His moral character at Glarus and at Einsiedeln was, unfortunately, not free from blemish. He lacked the grace of continence and fell with apparent ease into a sin which was so common among priests, and so easily overlooked if only proper caution was observed, according to the wretched maxim, "Si non caste, saltem caute." The fact rests on his own honest confession, and was known to his friends, but did not injure his standing and influence; for he was in high repute as a priest, and even enjoyed a papal pension. He resolved to reform in Glarus, but relapsed in Einsiedeln under the influence of bad examples, to his deep humiliation. After his marriage in Zurich, his life was pure and honorable and above the reproach of his enemies.


NOTES ON ZWINGLI’S MORAL CHARACTER.


Recent discussions have given undue prominence to the blot which rests on Zwingli’s earlier life, while yet a priest in the Roman Church. Janssen, the ultramontane historian, has not one word of praise for Zwingli, and violates truth and charity by charging him with habitual, promiscuous, and continuous licentiousness, not reflecting that he thereby casts upon the Roman Church the reproach of inexcusable laxity in discipline. Zwingli was no doubt guilty of occasional transgressions, but probably less guilty than the majority of Swiss priests who lived in open or secret concubinage at that time (see § 2, p. 6); yea, he stood so high in public estimation at Einsiedeln and Zurich, that Pope Hadrian VI., through his Swiss agent, offered him every honor except the papal chair. But we will not excuse him, nor compare his case (as some have done) with that of St. Augustin; for Augustin, when he lived in concubinage, was not a priest and not even baptized, and he confessed his sin before the whole world with deeper repentance than Zwingli, who rather made light of it. The facts are these: —

1) Bullinger remarks (Reformationsgesch. I. 8) that Zwingli was suspected in Glarus of improper connection with several women ("weil er wegen einiger Weiber verargwohnt war"). Bullinger was his friend and successor, and would not slander him; but he judged mildly of a vice which was so general among priests on account of celibacy. He himself was the son of a priest, as was also Leo Judae.

2) Zwingli, in a confidential letter to Canon Utinger at Zurich, dated Einsiedeln, Dec. 3, 1518 (Opera, VII. 54–57), contradicts the rumor that he had seduced the daughter of an influential citizen in Einsiedeln, but admits his unchastity. This letter is a very strange apology, and, as he says himself, a blateratio rather than a satisfactio. He protests, on the one hand (what Janssen omits to state), that he never dishonored a married woman or a virgin or a nun ("ea ratio nobis perpetuo fuit, nec alienum thorum conscendere, nec virginem vitiare, nec Deo dicatam profanare"); but, on the other hand, he speaks lightly, we may say frivolously, of his intercourse with the impure daughter of a barber who was already, dishonored, and apologizes for similar offences committed in Glarus. This is the worst feature in the letter, and casts a dark shade on his character at that time. He also refers (p. 57) to the saying of Aeneas Sylvius (Pope Pius II.): "Non est qui vigesimum annum excessit, nec virginem tetigerit." His own superiors set him a bad example. Nevertheless he expresses regret, and applies to himself the word, 2 Pet. 2:22, and says, "Christus per nos blasphematur."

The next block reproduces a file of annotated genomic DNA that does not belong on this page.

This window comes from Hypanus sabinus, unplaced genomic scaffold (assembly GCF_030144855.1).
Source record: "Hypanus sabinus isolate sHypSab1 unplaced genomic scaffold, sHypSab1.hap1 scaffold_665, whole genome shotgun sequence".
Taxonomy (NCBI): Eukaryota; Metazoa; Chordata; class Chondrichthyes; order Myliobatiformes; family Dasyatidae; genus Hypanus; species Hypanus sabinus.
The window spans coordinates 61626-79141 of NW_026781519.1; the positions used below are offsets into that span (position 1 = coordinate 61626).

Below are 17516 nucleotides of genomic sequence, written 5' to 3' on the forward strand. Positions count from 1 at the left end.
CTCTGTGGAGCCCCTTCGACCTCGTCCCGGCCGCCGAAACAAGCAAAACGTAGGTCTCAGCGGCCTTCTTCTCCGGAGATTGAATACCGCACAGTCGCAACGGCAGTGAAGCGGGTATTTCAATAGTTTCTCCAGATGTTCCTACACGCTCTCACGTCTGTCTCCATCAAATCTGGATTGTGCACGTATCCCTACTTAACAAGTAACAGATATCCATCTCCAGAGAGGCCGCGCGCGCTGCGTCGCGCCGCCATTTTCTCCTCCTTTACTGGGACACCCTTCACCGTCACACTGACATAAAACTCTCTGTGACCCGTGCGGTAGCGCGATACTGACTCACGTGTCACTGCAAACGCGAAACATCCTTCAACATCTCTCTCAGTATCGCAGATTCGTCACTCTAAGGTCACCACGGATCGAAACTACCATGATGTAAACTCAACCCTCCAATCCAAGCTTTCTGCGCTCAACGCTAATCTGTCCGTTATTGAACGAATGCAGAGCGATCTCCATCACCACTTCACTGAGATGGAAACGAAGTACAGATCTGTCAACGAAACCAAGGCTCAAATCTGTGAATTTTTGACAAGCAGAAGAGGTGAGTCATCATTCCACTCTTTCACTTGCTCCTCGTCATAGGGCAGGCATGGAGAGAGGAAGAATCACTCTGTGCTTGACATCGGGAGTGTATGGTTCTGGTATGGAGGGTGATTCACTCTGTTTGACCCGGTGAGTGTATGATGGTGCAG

3) Zwingli, with ten other priests, petitioned the bishop of Constance in Latin (Einsiedeln, July 2, 1522), and the Swiss Diet in German (Zurich, July 13, 1522), to permit the free preaching of the gospel and the marriage of the clergy. He enforces the petition by an incidental confession of the scandalous life of the clergy, including himself (Werke, I. 39): "Euer ehrsam Wysheit hat bisher gesehen das unehrbar schandlich Leben, welches wir leider bisher geführt haben (wir wollen allein von uns selbst geredet haben) mit Frauen, damit wir männiglich übel verärgert und verbösert haben." But this document with eleven signatures (Zwingli’s is the last) is a general confession of clerical immorality in the past, and does not justify Janssen’s inference that Zwingli continued such life at that time. Janssen (Ein zweites Wort an meine Kritiker, p. 47), moreover, mistakes in this petition the Swiss word rüw (Ruhe, rest) for rüwen (Reue, repentance), and makes the petitioners say that they felt "no repentance," instead of "no rest." The document, on the contrary, shows a decided advance of moral sentiment as compared with the lame apology in the letter to Utinger, and deeply deplores the state of clerical immorality. It is rather creditable to the petitioners than otherwise; certainly very honest.

4) In a letter to his five brothers, Sept. 17, 1522, to whom he dedicated a sermon on "the ever pure Virgin Mary, mother of God," Zwingli confesses that he was subject to Hoffahrt, Fressen, Unlauterkeit, and other sins of the flesh (Werke, I. 86). This is his latest confession; but if we read it in connection with the whole letter, it makes the impression that he must have undergone a favorable change about that time, and concluded a regular, though secret, connection with his wife. As to temperance, Bullinger (I. 305) gives him the testimony that he was "very temperate in eating and drinking."

5) Zwingli was openly married in April, 1524, to Anna Reinhart, a respectable widow, and mother of several children, after having lived with her about two years before in secret marriage. But this fact, which Janssen construes into a charge of "unchaste intercourse," was known to his intimate friends; for Myconius, in a letter of July 22, 1522, sends greetings to Zwingli and his wife ("Vale cum uxore quam felicissime et tuis omnibus," Opera, VII. 210; and again: "Vale cum uxore in Christo," p. 253). The same is implied in a letter of Bucer, April 14, 1524 (p. 335; comp. the note of the editors). "The cases," says Mörikofer (I. 211), "were very frequent at that time, even with persons of high position, that secret marriages were not ratified by a religious ceremony till weeks and months afterwards." Before the Council of Trent secret marriages were legitimate and valid. (Can. et Decr. Conc. Trid., Sess. XXIV., Decr. de reform. matrimonii.)

Zwingli’s character was unmercifully attacked by Janssen in his Geschichte des deutschen Volkes, III. 83 sq.; An meine Kritiker (1883), 127–140; Ein zweites Wort an meine Kritiker (1888), 45–48; defended as far as truth permits by Ebrard, Janssen und die Reformation (1882); Usteri, Ulrich Zwingli (1883), 34–47; Alex. Schweizer, articles in the "Protest. Kirchenzeitung," Berlin, 1883, Nos. 23–27. Janssen answered Ebrard, but not Usteri and Schweizer. The main facts were correctly stated before this controversy by Mörikofer, I. 49–53 and 128), and briefly also by Hagenbach, and Merle (bk. VIII. ch. 6).